After the fibres are collected, they’re woven and dyed. I watched as Sebulan wrapped black threads around bundles of straightened abacá fibre with machine-like speed and precision. T’nalak contains three colours: white symbolises purity, red represents blood and black signifies the soil. In addition to white abacá, the other two colours also derive from native plants. The red comes from the brownish-red roots of the loko tree, while the black is obtained by boiling the green leaves of the knalum tree for seven days, which turn them dark as ink.
As Sebulan worked, a teenage girl combed through the tangled bundles of abacá fibre to enhance their softness and durability and prepare them for weaving. Next to her, another lady was inserting weft threads into dyed warp threads on a loom that revealed the textile’s intricate pattern.
The practice of T’nalak includes some stringent taboos. For instance, as a show of respect to Fu Dalu, the female weavers and their husbands are banned from having sex during the extensive weaving process. But while only women can be dream-weavers, men are involved, too.
Men are often responsible for planting and stripping the abacá and flattening the newly woven fabric. To do so, they fix a cowrie shell to one end of an abacá stem pole and link the other end to the roof as a hinge, pushing on the pole to apply pressure on the fibre with the shell.
There are roughly 70 households in T’Bong village, and Charlie told me there are approximately 25 skilled weavers and around a dozen apprentices. According to the Museum of Philippine Economic History, dream-weaving used to be widespread around Lake Sebu. But after exploring several other villages around the lake, I didn’t meet a single family still weaving, which suggests this time-honoured tradition may be fading.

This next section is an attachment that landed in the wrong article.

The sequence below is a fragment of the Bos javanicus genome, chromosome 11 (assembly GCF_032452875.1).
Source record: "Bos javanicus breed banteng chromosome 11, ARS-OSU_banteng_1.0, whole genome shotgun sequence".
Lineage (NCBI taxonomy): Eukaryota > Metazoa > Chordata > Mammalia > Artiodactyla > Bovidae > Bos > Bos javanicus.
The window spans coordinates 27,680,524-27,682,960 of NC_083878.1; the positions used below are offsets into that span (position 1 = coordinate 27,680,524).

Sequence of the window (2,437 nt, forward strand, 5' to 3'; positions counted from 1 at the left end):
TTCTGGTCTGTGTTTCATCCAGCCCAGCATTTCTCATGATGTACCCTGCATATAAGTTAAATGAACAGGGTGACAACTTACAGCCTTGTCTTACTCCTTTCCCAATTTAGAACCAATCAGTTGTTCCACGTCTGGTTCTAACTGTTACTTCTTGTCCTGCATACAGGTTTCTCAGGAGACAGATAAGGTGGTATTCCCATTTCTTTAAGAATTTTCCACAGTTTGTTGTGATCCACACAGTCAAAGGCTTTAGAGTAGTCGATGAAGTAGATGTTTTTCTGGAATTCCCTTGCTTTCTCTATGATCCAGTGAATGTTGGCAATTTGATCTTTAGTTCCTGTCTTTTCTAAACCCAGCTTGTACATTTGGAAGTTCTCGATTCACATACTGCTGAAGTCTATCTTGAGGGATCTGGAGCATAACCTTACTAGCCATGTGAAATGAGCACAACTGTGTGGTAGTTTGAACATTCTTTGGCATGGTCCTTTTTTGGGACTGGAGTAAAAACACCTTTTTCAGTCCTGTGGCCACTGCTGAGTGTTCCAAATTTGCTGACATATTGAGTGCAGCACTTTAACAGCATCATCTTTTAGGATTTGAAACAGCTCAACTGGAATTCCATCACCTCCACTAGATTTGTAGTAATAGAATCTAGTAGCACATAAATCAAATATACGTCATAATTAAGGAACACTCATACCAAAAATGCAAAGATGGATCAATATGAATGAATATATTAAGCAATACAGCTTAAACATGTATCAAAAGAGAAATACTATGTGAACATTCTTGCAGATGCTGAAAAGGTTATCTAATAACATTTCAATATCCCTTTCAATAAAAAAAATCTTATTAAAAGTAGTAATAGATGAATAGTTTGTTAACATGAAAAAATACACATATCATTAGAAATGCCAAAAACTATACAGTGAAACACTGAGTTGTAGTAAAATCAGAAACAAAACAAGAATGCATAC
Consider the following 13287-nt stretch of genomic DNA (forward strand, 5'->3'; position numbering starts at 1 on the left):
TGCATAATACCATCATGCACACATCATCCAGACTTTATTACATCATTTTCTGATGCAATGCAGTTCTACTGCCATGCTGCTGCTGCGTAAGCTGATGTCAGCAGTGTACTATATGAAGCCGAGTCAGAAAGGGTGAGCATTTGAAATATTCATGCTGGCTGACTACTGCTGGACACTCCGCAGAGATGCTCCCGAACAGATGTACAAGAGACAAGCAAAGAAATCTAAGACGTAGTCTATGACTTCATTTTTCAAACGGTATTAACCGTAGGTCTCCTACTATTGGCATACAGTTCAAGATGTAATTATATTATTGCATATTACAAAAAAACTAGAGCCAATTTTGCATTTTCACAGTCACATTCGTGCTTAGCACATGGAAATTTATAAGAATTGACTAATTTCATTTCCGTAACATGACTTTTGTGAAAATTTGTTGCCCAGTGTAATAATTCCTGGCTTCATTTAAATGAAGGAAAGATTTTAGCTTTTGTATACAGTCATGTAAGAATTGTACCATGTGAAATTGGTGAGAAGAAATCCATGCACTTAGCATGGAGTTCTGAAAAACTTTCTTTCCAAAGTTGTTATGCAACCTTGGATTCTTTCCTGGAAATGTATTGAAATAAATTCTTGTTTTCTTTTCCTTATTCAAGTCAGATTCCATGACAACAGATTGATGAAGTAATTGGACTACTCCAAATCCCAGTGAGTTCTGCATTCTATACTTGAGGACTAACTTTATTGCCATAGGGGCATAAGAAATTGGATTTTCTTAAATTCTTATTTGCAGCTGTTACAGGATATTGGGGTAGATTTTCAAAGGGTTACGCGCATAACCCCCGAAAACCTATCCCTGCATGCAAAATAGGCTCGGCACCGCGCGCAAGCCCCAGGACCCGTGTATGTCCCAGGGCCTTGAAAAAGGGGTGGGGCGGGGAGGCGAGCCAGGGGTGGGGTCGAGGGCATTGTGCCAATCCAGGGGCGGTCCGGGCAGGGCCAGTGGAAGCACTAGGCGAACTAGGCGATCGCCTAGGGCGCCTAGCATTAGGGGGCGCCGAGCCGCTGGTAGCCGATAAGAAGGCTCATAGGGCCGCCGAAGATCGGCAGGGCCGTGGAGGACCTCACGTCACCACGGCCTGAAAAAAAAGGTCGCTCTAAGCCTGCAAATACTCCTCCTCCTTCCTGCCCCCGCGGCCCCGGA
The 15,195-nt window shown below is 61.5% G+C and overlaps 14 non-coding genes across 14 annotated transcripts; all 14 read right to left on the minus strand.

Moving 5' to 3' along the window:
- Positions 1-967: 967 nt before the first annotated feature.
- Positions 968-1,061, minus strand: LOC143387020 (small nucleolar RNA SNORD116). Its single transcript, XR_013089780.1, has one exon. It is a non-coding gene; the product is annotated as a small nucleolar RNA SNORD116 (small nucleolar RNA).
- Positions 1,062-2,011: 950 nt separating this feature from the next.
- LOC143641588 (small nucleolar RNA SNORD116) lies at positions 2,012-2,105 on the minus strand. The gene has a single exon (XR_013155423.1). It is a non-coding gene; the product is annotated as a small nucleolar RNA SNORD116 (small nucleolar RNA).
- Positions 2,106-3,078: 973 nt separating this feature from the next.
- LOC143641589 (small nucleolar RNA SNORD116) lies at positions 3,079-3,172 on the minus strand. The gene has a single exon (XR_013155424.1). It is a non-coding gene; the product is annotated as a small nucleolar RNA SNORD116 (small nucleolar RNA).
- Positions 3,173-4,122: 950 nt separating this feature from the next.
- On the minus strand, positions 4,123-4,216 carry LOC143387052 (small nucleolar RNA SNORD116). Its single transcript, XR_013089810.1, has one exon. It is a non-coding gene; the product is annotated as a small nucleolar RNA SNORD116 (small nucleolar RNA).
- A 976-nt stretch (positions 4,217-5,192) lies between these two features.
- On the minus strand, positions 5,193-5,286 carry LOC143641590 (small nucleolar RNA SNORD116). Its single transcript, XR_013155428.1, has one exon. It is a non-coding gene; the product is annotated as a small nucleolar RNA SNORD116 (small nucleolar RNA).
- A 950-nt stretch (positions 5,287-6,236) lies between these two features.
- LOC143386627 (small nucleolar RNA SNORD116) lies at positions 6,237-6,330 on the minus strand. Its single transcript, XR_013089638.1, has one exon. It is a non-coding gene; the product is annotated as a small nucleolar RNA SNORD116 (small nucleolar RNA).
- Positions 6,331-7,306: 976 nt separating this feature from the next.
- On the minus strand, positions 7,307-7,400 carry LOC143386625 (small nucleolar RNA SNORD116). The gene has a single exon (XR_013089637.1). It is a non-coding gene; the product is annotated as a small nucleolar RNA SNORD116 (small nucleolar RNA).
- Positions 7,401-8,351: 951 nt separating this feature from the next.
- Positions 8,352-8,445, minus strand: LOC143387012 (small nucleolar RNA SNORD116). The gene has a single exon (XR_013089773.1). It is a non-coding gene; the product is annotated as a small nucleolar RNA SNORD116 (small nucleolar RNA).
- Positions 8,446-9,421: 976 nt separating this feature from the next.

As Mindanao has begun to reopen, resorts have started popping up along the lake. Many are adorned with T’boli and T’nalak-related decorations, yet after asking staff members at three different resorts, no one knew the stories behind them. In a lakeside shop selling T’nalak to tourists, a local woman couldn’t name any of the patterns she sold.
However, there are locals who are committed to keeping T’boli traditions alive. Since 1995, Maria Todi, a T’boli cultural ambassador, has been running the Lake Sebu School of Living Traditions in a lake-side longhouse. In addition to the weaving taught by another master weaver, she teaches T’boli music and dance to local children.
Maria Todi has also been documenting T’boli’s various cultural traditions, including T’nalak. When we spoke at her school, she explained that these precious textiles were once used as currency, and could even replace cows or water buffalo as dowries at weddings. She said that as the T’boli rapidly assimilated into modern society, the T’nalak, like many of their other traditions, lost its practical value, receding into a purely cultural symbol that is in danger of being forgotten.
“The reason we established the School of Living Traditions [is] in order to revive, to educate children and to let them understand, when our culture dies, our existence dies,” she said.
According to Maria Todi, T’boli culture shouldn’t just be presented to tourists, but practised at home. “In the past, my students sometimes perform at the resorts for money, but I don’t allow it anymore,” she explained. “Tourists simply glance at the show while eating, they can learn nothing from that.”
This concern also extends to T’nalak. To those who don’t know its origin, it’s nothing more than a piece of cloth. But for those aware of how centuries of T’boli women have sought to record their most fleeting visions, these time-honoured textiles stand as an enduring testament to a culture and people who see our world and the spirit world differently.
Written By Kan Zhang